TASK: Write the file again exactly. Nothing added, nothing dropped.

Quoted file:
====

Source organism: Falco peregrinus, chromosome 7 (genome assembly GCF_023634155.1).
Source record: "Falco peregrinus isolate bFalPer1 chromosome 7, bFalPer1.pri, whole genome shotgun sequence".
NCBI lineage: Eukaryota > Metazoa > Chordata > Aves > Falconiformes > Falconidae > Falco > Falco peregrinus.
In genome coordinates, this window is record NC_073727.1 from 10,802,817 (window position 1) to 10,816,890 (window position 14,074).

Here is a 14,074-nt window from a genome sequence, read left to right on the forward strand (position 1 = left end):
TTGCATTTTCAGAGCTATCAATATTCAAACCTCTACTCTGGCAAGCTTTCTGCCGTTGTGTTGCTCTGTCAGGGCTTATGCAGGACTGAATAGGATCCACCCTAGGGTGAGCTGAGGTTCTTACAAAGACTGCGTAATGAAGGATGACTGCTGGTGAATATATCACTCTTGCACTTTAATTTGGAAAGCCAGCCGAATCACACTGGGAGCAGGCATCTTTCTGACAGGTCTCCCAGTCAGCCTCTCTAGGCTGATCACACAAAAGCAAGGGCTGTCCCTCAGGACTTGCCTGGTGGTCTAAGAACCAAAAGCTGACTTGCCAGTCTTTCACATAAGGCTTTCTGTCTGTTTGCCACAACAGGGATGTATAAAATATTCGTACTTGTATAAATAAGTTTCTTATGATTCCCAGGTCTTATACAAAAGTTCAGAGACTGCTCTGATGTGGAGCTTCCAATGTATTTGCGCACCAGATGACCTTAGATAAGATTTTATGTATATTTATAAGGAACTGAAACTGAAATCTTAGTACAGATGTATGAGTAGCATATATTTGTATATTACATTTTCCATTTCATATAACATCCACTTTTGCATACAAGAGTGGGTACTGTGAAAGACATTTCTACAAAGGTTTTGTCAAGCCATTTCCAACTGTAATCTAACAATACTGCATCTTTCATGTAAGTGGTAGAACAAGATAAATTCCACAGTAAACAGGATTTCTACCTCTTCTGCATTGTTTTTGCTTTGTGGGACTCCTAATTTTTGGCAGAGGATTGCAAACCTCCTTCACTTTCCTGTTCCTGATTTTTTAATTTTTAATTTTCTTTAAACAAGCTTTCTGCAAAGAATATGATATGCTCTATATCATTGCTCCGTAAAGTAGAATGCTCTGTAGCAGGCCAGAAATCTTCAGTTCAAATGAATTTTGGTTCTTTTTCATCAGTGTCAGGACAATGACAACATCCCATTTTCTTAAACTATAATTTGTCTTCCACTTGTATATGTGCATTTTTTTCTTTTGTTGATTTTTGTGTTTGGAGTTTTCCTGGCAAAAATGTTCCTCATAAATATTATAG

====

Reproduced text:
Source organism: Falco peregrinus, chromosome 7 (genome assembly GCF_023634155.1).
Source record: "Falco peregrinus isolate bFalPer1 chromosome 7, bFalPer1.pri, whole genome shotgun sequence".
NCBI lineage: Eukaryota > Metazoa > Chordata > Aves > Falconiformes > Falconidae > Falco > Falco peregrinus.
In genome coordinates, this window is record NC_073727.1 from 10,802,817 (window position 1) to 10,816,890 (window position 14,074).

Here is a 14,074-nt window from a genome sequence, read left to right on the forward strand (position 1 = left end):
TTGCATTTTCAGAGCTATCAATATTCAAACCTCTACTCTGGCAAGCTTTCTGCCGTTGTGTTGCTCTGTCAGGGCTTATGCAGGACTGAATAGGATCCACCCTAGGGTGAGCTGAGGTTCTTACAAAGACTGCGTAATGAAGGATGACTGCTGGTGAATATATCACTCTTGCACTTTAATTTGGAAAGCCAGCCGAATCACACTGGGAGCAGGCATCTTTCTGACAGGTCTCCCAGTCAGCCTCTCTAGGCTGATCACACAAAAGCAAGGGCTGTCCCTCAGGACTTGCCTGGTGGTCTAAGAACCAAAAGCTGACTTGCCAGTCTTTCACATAAGGCTTTCTGTCTGTTTGCCACAACAGGGATGTATAAAATATTCGTACTTGTATAAATAAGTTTCTTATGATTCCCAGGTCTTATACAAAAGTTCAGAGACTGCTCTGATGTGGAGCTTCCAATGTATTTGCGCACCAGATGACCTTAGATAAGATTTTATGTATATTTATAAGGAACTGAAACTGAAATCTTAGTACAGATGTATGAGTAGCATATATTTGTATATTACATTTTCCATTTCATATAACATCCACTTTTGCATACAAGAGTGGGTACTGTGAAAGACATTTCTACAAAGGTTTTGTCAAGCCATTTCCAACTGTAATCTAACAATACTGCATCTTTCATGTAAGTGGTAGAACAAGATAAATTCCACAGTAAACAGGATTTCTACCTCTTCTGCATTGTTTTTGCTTTGTGGGACTCCTAATTTTTGGCAGAGGATTGCAAACCTCCTTCACTTTCCTGTTCCTGATTTTTTAATTTTTAATTTTCTTTAAACAAGCTTTCTGCAAAGAATATGATATGCTCTATATCATTGCTCCGTAAAGTAGAATGCTCTGTAGCAGGCCAGAAATCTTCAGTTCAAATGAATTTTGGTTCTTTTTCATCAGTGTCAGGACAATGACAACATCCCATTTTCTTAAACTATAATTTGTCTTCCACTTGTATATGTGCATTTTTTTCTTTTGTTGATTTTTGTGTTTGGAGTTTTCCTGGCAAAAATGTTCCTCATAAATATTATAG